Dogs Don't do Dishes
By Rebecca Lisle, illustrated by Tim Archbold
Andersen Press pound;4.99
You can do it, Stanley
By Irena Green, illustrated by Susan Hellard
Corgi Pups pound;3.99
White Wolves series:
By Michaela Morgan, iIlustrated by Ian Newsham
By Diana Hendry, illustrated by Jim Eldridge
AC Black pound;4.99 each
By Berlie Doherty, illustrated by Lesley Harker
Young Corgi pound;3.99
The Coldest Day in the Zoo
By Alan Rusbridger, illustrated by Ben Cort Puffin pound;3.99
The idea of the sentient robot has been a staple of fiction for a long time. In Dogs Don't Do Dishes, Tom, who is a junior inventor in a large corporation, constructs a robotic dog - a maintenance-free pet which will also do all the housework.
Metal-Mutt is indeed an electronic marvel who will work tirelessly because that is what he is programmed to do, but in his heart he is all dog. Falling into the hands of the bone-idle Crumm family he cooks and cleans and waits with pathetic canine trustfulness to be loved and patted and taken for walks. It doesn't happen.
His disappointment, skilfully conveyed in Tim Archbold's drawings, is heart-rending. An accident gives him the chance to save someone from drowning like a real dog, earning himself his happy ending.
You Can do it, Stanley is a lovely little book that's funny, touching and beautifully written. Ben, along with the rest of his class, is given a sunflower seed to germinate and nurture; ultimately, there will be a prize for the tallest plant. Grandad, a keen gardener, advises Ben to talk to his seed and give it a name, so Ben calls it Stanley, after Grandad, and loves it like a brother: "By the end of another week Stanley had six leaves and was supporting United."
By inference, Ben is clearly not one of life's achievers, but with his attention and encouragement, Stanley streaks ahead. For the last leg of the competition all the sunflowers are planted in the school garden where snide and simpering Jennifer Sugden, who wins everything, has base designs on Stanley, but at the last moment Stanley repays Ben's devotion in the only way a sunflower can.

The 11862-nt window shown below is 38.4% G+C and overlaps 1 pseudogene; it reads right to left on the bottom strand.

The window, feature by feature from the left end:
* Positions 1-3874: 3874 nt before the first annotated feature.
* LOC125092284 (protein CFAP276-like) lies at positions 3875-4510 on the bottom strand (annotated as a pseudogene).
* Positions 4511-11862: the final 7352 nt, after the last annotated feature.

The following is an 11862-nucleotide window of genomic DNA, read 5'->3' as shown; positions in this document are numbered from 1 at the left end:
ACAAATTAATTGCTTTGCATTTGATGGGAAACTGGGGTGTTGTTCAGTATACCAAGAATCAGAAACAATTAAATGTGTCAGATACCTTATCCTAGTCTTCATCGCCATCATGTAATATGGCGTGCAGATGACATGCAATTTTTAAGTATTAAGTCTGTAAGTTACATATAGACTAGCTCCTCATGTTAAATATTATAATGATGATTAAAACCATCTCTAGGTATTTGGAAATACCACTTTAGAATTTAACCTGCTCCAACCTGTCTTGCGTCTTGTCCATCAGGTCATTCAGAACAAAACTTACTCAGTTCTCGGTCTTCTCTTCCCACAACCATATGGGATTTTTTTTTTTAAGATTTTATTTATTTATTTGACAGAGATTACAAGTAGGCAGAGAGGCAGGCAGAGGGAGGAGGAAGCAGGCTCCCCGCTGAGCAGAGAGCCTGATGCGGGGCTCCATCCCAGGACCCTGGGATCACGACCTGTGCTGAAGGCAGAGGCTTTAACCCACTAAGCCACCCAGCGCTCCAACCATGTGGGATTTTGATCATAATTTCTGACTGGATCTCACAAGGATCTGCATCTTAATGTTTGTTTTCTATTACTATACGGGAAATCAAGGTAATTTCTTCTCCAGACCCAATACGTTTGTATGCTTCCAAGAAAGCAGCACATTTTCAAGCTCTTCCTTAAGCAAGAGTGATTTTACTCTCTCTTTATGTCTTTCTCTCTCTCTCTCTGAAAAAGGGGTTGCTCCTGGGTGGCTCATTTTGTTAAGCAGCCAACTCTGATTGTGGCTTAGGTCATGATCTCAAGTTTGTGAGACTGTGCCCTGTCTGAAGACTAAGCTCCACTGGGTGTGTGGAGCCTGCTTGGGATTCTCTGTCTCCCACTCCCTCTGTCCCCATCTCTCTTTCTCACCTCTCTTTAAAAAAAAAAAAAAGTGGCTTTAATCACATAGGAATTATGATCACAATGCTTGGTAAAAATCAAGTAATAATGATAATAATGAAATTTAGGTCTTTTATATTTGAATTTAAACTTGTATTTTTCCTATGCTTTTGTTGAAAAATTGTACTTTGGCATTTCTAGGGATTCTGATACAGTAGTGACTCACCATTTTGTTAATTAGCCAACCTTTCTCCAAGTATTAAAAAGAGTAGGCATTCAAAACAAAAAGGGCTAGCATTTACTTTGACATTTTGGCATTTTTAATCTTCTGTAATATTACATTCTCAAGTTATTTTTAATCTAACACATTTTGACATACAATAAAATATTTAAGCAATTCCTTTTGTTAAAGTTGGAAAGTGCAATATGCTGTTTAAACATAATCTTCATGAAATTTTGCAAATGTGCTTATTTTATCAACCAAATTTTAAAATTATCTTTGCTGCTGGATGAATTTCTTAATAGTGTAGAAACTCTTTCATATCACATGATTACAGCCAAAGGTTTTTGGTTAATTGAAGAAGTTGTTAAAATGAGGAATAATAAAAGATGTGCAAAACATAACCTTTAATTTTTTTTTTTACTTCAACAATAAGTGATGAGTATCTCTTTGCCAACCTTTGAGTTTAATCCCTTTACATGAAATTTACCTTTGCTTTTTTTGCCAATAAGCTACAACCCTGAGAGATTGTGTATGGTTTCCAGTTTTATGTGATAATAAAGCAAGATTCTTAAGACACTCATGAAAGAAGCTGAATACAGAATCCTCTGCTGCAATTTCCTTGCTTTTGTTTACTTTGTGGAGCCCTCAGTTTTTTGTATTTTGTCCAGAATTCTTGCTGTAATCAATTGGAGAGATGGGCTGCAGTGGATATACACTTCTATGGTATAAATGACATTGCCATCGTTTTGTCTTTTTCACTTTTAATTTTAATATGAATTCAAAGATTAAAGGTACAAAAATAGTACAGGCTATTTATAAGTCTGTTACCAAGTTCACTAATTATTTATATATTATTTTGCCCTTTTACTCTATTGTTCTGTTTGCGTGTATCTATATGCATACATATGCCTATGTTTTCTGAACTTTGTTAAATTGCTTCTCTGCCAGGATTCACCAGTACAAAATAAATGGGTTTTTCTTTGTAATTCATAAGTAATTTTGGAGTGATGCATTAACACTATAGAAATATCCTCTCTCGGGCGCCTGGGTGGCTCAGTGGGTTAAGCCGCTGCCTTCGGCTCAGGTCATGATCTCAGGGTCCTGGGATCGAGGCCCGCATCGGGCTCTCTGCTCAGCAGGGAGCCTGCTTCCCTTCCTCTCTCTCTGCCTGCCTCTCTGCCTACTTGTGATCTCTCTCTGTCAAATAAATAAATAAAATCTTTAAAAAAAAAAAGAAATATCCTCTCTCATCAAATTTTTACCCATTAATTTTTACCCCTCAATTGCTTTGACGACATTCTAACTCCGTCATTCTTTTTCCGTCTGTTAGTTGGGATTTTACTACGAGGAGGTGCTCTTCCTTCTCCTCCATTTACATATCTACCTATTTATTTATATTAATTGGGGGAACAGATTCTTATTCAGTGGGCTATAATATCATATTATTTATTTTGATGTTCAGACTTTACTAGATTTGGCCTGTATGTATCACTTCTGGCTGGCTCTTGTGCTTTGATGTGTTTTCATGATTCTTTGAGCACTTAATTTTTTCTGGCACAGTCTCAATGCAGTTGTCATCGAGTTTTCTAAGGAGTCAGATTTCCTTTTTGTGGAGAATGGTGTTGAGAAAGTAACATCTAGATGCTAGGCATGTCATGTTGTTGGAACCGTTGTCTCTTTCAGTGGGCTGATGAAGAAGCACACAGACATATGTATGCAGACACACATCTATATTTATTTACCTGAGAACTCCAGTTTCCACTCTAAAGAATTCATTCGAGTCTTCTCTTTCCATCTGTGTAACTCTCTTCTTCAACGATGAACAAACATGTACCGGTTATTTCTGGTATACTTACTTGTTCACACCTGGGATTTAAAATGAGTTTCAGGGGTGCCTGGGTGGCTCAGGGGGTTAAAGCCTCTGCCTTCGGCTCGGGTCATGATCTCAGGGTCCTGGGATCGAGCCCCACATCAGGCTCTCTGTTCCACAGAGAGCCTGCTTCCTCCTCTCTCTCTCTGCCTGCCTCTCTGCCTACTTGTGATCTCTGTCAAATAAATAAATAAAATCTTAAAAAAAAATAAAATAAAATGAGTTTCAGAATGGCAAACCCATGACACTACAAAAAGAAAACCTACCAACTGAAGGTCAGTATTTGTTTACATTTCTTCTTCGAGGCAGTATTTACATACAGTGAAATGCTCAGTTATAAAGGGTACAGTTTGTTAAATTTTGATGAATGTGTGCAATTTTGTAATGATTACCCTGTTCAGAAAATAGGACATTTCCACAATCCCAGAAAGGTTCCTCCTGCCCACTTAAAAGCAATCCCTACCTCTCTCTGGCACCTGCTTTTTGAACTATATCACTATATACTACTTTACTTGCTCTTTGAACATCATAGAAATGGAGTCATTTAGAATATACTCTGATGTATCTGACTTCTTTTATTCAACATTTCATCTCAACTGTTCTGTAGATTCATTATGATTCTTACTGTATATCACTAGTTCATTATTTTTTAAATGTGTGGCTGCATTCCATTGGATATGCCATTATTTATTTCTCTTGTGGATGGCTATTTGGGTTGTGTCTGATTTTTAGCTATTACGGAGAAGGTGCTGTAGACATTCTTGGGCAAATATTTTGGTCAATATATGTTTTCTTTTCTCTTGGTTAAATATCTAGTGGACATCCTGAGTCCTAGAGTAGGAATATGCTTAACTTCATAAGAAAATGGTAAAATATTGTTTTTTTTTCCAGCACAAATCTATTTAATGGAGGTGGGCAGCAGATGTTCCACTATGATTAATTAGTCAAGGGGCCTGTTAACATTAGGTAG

As a witty well-written read, and an educative introduction to the mechanics of heliotropism, Irena Green's first book is a triumph of finding magic in the commonplace.
Embarrassing parents are a universal problem. Children are usually more tolerant of grandparents, but there are limits. Sunny's grandad in Buffalo Bert is a line-dancing, country-and-western-singing urban cowboy, used to be her hero, now he is a potential blight on her social life. What will people think? Bert wears his spurs in the high street and shouts "yee-hah!"
in the post office, until Sunny tactlessly suggests that he find a hobby more suited to the mature man. "Sometimes it's hard to be a grandad," he sings mournfully.
In the end it is Sunny who adapts, learning not to second-guess other people's prejudices.
Also from the White Wolves series is Diana Hendry's Swan Boy, taking up the legend of the Children of Lir, after the happy ending. Caleb is left with a wing instead of an arm when he and his brothers are released from the spell that had turned them into swans. While Caleb regards his wing as a reminder of lost freedom, to the family it is an unsightly disability. This is a simply-told but thought-provoking fable.
The Starbuster is a modern story based on the legend of Tam Lin - modern, that is, in that the family uses toothpaste and owns a pram, but when the new baby vanishes they fail to call the police, since it has obviously been stolen by fairies and a changeling left in its place, which they reject because it is ugly.
Tam, with the changeling, sets off for the land of Faery to recover his little sister. Lesley Harker's pictures are sweet and the story ambles along pleasantly, but it's a rather boneless rendering of a very tough tale.
Alan Rusbridger's The Coldest Day in the Zoo relates the misadventures of a group of keepers who take their charges home for the weekend when the central heating breaks down. Probably written "as told to the author's children", the syntax is an uneven mix of compound sentences with subordinate clauses and Blairite sentences without any verbs. Cheerful knockabout fun, but even a book this short can benefit from the attentions of an editor.